The Jack Dempsey versus Luis Ángel Firpo fight was a historical boxing fight: It was the first time that a Latin American fighter would challenge for the world Heavyweight title, and it would be one of the defining fights of Dempsey's career.
Dempsey versus Firpo took place on September 14, 1923, at the Polo Grounds in New York City. Dempsey had been champion since 1919, and Firpo was one of the top heavyweights of the world, nicknamed "El Toro de las Pampas" ("The Bull of the Pampas"). 80,000 fans paid to see the fight live.
Firpo displayed his power immediately, when he dropped a lunging Dempsey with a right hand just after the start of the first round. Dempsey landed on one knee, then quickly recuperated. Dempsey then rushed onto his rival and proceeded to drop Firpo seven times within a minute and a half. There was no "three knockdown" rule, and Dempsey was permitted to stand over the fallen fighter and immediately knock him down again, as there was yet no rule about going to a neutral corner.
But only half a minute later, towards the end of the first round, Firpo struck again. Trapping Dempsey against the ropes, he struck with another right to Dempsey's chin. Dempsey tumbled backwards out of the ring, and a photographer caught him as his legs pointed upwards. Dempsey hit a ringside writing machine during his fall, and he suffered a severe cut to the back of his head. He was helped back into the ring by the writers at ringside. Film of the fight shows the referee had reached the count of four by the time he returned. People outside the ring with stopwatches had counted fourteen seconds when Dempsey had finally stood up again. This slow count, by some accounts, plus the fact that Dempsey did not return to the ring completely under his own power, led many to claim that Firpo ought to have won by knockout.
After that scare, Dempsey recovered, dropping Firpo two more times in the second round, for a knockout victory at the fifty-seven second mark of that round.
Dempsey and Firpo both became icons. Dempsey later lost his Heavyweight title to Gene Tunney in two equally historic bouts (see: The Long Count Fight), he did military service and opened a restaurant in New York before dying in 1983.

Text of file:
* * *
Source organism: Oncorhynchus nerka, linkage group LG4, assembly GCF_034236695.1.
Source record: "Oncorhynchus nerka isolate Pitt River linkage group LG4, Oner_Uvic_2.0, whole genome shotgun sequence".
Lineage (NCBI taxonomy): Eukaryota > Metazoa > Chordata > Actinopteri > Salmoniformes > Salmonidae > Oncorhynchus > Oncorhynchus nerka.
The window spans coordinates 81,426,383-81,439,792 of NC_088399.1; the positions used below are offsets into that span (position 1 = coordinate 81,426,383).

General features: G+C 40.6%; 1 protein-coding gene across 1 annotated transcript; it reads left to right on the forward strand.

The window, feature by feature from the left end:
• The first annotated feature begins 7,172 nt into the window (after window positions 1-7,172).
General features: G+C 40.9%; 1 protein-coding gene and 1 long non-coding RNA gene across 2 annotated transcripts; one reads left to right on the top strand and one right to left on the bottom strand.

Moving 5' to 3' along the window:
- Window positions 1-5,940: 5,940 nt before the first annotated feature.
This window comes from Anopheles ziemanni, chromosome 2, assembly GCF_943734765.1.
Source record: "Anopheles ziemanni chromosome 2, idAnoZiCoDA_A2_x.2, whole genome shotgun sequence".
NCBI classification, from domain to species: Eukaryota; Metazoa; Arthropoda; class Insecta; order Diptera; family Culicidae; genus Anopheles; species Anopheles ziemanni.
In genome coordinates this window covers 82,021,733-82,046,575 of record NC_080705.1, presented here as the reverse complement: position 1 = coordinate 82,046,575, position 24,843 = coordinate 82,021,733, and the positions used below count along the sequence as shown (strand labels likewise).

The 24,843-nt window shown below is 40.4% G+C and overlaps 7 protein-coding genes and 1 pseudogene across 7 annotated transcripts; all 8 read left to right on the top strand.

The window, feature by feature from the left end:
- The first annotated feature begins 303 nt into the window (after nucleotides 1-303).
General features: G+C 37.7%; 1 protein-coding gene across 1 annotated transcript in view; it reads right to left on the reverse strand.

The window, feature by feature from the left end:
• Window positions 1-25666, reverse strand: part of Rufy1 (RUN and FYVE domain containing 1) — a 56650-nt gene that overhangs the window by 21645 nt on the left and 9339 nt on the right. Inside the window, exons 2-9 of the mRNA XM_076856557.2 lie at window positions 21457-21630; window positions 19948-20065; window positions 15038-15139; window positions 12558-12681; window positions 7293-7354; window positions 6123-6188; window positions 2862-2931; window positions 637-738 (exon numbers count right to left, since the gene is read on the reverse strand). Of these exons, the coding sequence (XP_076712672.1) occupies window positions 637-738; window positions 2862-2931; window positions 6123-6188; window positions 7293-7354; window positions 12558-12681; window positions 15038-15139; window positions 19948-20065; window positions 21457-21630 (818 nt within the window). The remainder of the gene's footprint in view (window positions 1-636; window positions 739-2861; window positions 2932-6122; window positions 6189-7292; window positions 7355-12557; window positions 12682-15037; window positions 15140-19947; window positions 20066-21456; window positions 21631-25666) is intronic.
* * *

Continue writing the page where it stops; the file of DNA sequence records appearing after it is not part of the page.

Firpo, for his part, was also the first Argentinian to ever challenge for the world Heavyweight title. Although he did not become a world champion, he was revered in Argentina and most countries in Latin America, to the point that there are several streets and avenues in other Latin countries named after him, as well as one of the most important football teams in El Salvador.
Argentinian Oscar Bonavena also fought two great heavyweight champions, losing to Muhammad Ali and to Joe Frazier, the latter for the NYSAC"s version of the world heavyweight title. Ultimately, John Ruiz, an American of Puerto Rican descent, became the first boxer of Hispanic and of Latin descent to win the world Heavyweight title, beating Evander Holyfield in 2001 for the World Boxing Association's version of the title.
George Bellows painted a work depicting Firpo dropping Dempsey through the ring's ropes on their historic fight. In 1950, Firpo's second knockdown of Dempsey was named "the most dramatic sports moment of the (20th) century so far".
Firpo died a wealthy man in 1960; and his body rests in the La Recoleta Cemetery in Buenos Aires.
In Popular Culture
This fight is referenced in the 1976 film Rocky by character Mickey Goldmill who says he fought an opponent the same date.
This is the fight Clark Gable and William Powell's character meet at in the 1934 movie Manhattan Melodrama
It was mentioned in Steve McQueen's The Sand Pebbles (1966) during the fight between Po-han and Ski.